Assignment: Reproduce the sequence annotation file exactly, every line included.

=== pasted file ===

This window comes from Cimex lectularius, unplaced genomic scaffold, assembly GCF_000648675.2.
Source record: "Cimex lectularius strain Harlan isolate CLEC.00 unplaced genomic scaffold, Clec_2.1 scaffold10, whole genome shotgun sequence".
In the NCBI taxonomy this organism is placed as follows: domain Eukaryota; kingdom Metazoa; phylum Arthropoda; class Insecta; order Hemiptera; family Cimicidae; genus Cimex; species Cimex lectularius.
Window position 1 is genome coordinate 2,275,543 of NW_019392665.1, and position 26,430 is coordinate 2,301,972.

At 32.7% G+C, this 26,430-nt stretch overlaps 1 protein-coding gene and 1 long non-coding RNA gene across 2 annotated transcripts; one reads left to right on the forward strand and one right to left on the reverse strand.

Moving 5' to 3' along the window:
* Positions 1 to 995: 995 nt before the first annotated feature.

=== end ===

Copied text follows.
This window comes from Cimex lectularius, unplaced genomic scaffold, assembly GCF_000648675.2.
Source record: "Cimex lectularius strain Harlan isolate CLEC.00 unplaced genomic scaffold, Clec_2.1 scaffold10, whole genome shotgun sequence".
In the NCBI taxonomy this organism is placed as follows: domain Eukaryota; kingdom Metazoa; phylum Arthropoda; class Insecta; order Hemiptera; family Cimicidae; genus Cimex; species Cimex lectularius.
Window position 1 is genome coordinate 2,275,543 of NW_019392665.1, and position 26,430 is coordinate 2,301,972.

At 32.7% G+C, this 26,430-nt stretch overlaps 1 protein-coding gene and 1 long non-coding RNA gene across 2 annotated transcripts; one reads left to right on the forward strand and one right to left on the reverse strand.

Moving 5' to 3' along the window:
* Positions 1 to 995: 995 nt before the first annotated feature.